Regardless of the skepticism, researchers broadly agree that this field is developing rapidly and that the next few steps are going to be vital in determining the future of BCI. I talked to Professor Krishna Shenoy, head of the Neuroprosthetics lab at Stanford University and scientific consultant at Neuralink, to get his perspective on the progression of the field over the past few decades and where he thinks we need to go next. In the bigger picture, he notes that “we’ve had many proof-of-concepts recently establishing that these super exciting things are possible, but what we need next is to make [BCI] more realistic for people with disabilities”. Instead of the bulky, unsightly hardware we have right now, we might need “phones that come with wireless BCI units” or “mathematical algorithms that are more adaptive to [real-world] changes in activity”.
Although Shenoy’s research is focused on therapeutics rather than enhancement, he emphasizes the importance of ethics with regards to transhumanism in the field. As an example, he brings up the prospect of being able to “download” an undergraduate education to your brain. Would that procedure be covered by federal financial aid? Would we want to ensure equal socioeconomic access to such education? What would happen to universities largely funded by undergraduate tuition?
We obviously can’t answer these questions right off the bat-they all require extensive discussions if we want to handle them properly. What we can do, though, is ask the right questions at the right time. I reached out to Yannick Roy, co-founder at NeuroTechX, BCI researcher, and avid transhumanist, to see what he thought about ethics and the future in relation to neurotechnology. From a historic perspective, Yannick points out that “we are at the first point in evolution that a species can reverse engineer and take ownership in transforming ourselves”. He dreams that in the future, “people will pinpoint our current era as when humans began on the exponential curve of self-enhancement”.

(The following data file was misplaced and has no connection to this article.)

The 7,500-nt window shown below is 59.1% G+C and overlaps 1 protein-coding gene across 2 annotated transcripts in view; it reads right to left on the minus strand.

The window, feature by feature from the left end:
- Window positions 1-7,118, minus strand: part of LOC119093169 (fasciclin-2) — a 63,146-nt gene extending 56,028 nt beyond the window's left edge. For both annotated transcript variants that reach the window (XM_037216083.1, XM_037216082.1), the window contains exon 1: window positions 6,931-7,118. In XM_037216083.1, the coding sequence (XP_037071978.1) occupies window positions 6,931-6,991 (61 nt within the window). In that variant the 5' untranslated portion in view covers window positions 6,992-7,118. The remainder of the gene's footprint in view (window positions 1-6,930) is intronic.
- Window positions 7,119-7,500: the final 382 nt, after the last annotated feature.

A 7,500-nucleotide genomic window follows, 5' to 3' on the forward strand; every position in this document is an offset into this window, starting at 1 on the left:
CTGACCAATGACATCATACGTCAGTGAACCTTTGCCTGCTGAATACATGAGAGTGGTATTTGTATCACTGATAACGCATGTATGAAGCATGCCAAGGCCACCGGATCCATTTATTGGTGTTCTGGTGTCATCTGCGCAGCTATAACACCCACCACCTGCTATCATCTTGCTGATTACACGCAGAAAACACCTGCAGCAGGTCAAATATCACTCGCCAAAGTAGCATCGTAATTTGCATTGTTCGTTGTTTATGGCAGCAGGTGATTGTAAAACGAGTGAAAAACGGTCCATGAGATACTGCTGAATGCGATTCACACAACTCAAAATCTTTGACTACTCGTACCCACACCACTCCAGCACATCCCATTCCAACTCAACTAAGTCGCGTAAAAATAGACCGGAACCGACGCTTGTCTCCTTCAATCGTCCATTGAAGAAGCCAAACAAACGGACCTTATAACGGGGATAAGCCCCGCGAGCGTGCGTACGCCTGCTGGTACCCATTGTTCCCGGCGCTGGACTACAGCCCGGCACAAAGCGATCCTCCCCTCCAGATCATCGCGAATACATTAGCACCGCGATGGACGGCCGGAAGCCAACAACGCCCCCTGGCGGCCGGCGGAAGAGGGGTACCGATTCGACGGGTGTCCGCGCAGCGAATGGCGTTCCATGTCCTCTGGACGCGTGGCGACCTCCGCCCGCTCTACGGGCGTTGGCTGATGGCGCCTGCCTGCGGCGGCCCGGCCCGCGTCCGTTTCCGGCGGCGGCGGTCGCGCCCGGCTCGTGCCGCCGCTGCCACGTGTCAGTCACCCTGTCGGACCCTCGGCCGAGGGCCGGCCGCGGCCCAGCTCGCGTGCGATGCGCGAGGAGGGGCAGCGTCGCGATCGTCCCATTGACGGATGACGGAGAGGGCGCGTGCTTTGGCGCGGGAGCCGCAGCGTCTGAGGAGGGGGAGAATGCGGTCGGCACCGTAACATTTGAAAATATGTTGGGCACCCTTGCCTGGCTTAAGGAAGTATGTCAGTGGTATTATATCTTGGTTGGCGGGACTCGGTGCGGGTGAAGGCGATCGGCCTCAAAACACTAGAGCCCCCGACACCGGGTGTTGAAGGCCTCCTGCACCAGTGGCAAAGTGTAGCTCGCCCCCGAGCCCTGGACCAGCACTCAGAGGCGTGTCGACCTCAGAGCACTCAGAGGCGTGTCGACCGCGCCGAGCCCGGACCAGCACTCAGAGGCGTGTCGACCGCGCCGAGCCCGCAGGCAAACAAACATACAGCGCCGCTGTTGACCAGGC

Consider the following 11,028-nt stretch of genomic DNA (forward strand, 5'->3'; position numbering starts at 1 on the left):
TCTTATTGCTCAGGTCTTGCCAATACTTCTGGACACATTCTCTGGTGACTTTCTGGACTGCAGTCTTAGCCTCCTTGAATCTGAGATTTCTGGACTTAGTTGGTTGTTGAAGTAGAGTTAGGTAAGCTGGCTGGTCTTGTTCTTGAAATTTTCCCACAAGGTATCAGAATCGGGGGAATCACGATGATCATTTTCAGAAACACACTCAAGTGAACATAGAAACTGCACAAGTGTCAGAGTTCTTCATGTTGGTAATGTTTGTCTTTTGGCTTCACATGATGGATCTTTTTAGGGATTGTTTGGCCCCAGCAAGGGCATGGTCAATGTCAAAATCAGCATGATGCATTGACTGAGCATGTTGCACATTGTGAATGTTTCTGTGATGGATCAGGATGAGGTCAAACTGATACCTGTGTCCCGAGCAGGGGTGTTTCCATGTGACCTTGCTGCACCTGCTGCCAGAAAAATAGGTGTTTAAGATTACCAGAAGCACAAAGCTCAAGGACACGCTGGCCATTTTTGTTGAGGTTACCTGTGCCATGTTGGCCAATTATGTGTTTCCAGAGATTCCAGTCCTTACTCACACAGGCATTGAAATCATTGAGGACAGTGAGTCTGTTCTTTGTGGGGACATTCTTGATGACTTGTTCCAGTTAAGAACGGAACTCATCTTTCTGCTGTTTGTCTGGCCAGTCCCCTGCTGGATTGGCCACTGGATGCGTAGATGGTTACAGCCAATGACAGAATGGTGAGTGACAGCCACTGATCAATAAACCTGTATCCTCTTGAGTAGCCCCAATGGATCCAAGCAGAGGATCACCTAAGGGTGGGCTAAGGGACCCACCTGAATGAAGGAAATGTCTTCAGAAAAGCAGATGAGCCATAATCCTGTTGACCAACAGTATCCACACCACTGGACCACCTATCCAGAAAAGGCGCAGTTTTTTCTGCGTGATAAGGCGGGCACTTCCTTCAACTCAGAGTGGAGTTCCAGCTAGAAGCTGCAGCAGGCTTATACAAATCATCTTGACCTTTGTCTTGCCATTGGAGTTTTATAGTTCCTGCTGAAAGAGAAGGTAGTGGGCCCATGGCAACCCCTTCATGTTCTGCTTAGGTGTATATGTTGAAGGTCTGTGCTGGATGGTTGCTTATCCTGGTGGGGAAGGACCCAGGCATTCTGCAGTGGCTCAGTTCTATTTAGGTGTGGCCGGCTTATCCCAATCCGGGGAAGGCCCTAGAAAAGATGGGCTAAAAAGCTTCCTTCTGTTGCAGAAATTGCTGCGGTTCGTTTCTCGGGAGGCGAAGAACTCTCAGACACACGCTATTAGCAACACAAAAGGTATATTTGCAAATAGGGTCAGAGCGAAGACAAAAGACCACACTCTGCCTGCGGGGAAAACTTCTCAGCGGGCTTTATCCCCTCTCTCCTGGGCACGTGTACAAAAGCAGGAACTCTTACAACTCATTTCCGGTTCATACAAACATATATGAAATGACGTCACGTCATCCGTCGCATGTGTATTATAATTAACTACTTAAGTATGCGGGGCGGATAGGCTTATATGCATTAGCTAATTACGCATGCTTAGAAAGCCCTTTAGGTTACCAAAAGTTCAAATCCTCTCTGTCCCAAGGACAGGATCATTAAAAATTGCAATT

In terms of BCI’s direct effect on society, Yannick says that early on, they’ll primarily serve to spark interest and assist those with disabilities. But the “ethical conversation must be ongoing with the public, so that when we make progress in the field, the public is ready”. He brings up the example of BrainCo, which recently had a trial of non-invasive EEG devices in classrooms to measure student attention, which met widespread backlash from the general public. In 25 years, he thinks that schools and workplaces could totally have “BCI and VR headsets that enhance productivity… but only after a series of failed technological attempts and ethical arguments”. Just like in the field of AR, where Google Glass launched to criticism over privacy issues in 2014, but Apple is now preparing for their own device, it’s going to be a long, arduous trek to the civilization-revolutionizing neurotech we can only currently dream of.
Taking everything into account, Yannick’s view is that we’re at the cusp of an upcoming exponential curve in human-enhancement research. And driving interest in this research, ultimately, is the goal of his rapidly growing organization NeuroTechX, which now has thousands of members from across the world, including researchers, students, venture capitalists, engineers, and citizen scientists. It’s only when you “put that many people, that much entropy in a system” that you see substantive results. Just yesterday, Musk was on Joe Rogan’s podcast again and spent about an hour talking about his startup Neuralink, which he claims to be production ready in a year. What you hear from Elon is a completely different story from that of researchers in the field, but does that really matter? More than a scientist or engineer, Elon is a salesman, and what he’s doing with neurotech is drumming up interest in the field from across the board. According to Google Trends, searches for “neuralink” beat out “brain-computer interface” and “neurotechnology” by multiple orders of magnitude.
You can only convince people to spend their lives researching something if you can inspire them first. The possibilities with neurotechnology are endless, but the results we dream of are likely decades away and will only be fulfilled small steps at a time. We will eventually see Artificial General Intelligence, the Singularity, Mind Uploading, and Human-AI merger. And we will need to have discussions on the ethics regarding these issues. But as Yannick puts it, “people see 1% and they immediately expect 100% to be within reach”.
Brain-Computer Interfaces have already done so much good for the disabled, and rapid progress in human enhancement is already underway. If we want to see a revolution in cognition then, the real ethical question we should be asking is how much time, interest, and investment we want to pour into neurotechnology.
Originally published at https://rohan.bearblog.dev on June 1, 2020.